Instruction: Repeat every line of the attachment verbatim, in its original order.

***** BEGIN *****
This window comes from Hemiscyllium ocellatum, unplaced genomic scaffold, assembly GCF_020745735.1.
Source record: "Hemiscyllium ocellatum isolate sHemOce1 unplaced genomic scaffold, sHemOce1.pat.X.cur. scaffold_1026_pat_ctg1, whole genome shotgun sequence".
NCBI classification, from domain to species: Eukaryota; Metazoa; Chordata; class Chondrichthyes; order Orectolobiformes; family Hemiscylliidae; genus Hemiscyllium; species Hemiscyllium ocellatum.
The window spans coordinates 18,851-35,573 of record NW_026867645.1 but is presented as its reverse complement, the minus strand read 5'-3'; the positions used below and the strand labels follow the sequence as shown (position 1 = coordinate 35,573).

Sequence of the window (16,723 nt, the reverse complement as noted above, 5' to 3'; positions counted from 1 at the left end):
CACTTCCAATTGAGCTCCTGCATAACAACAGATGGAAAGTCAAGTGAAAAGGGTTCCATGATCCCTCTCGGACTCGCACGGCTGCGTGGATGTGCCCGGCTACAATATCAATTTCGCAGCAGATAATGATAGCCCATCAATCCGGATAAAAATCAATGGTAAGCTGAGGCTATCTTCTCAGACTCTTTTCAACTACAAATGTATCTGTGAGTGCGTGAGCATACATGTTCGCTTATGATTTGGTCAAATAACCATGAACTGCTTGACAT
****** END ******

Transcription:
This window comes from Hemiscyllium ocellatum, unplaced genomic scaffold, assembly GCF_020745735.1.
Source record: "Hemiscyllium ocellatum isolate sHemOce1 unplaced genomic scaffold, sHemOce1.pat.X.cur. scaffold_1026_pat_ctg1, whole genome shotgun sequence".
NCBI classification, from domain to species: Eukaryota; Metazoa; Chordata; class Chondrichthyes; order Orectolobiformes; family Hemiscylliidae; genus Hemiscyllium; species Hemiscyllium ocellatum.
The window spans coordinates 18,851-35,573 of record NW_026867645.1 but is presented as its reverse complement, the minus strand read 5'-3'; the positions used below and the strand labels follow the sequence as shown (position 1 = coordinate 35,573).

Sequence of the window (16,723 nt, the reverse complement as noted above, 5' to 3'; positions counted from 1 at the left end):
CACTTCCAATTGAGCTCCTGCATAACAACAGATGGAAAGTCAAGTGAAAAGGGTTCCATGATCCCTCTCGGACTCGCACGGCTGCGTGGATGTGCCCGGCTACAATATCAATTTCGCAGCAGATAATGATAGCCCATCAATCCGGATAAAAATCAATGGTAAGCTGAGGCTATCTTCTCAGACTCTTTTCAACTACAAATGTATCTGTGAGTGCGTGAGCATACATGTTCGCTTATGATTTGGTCAAATAACCATGAACTGCTTGACAT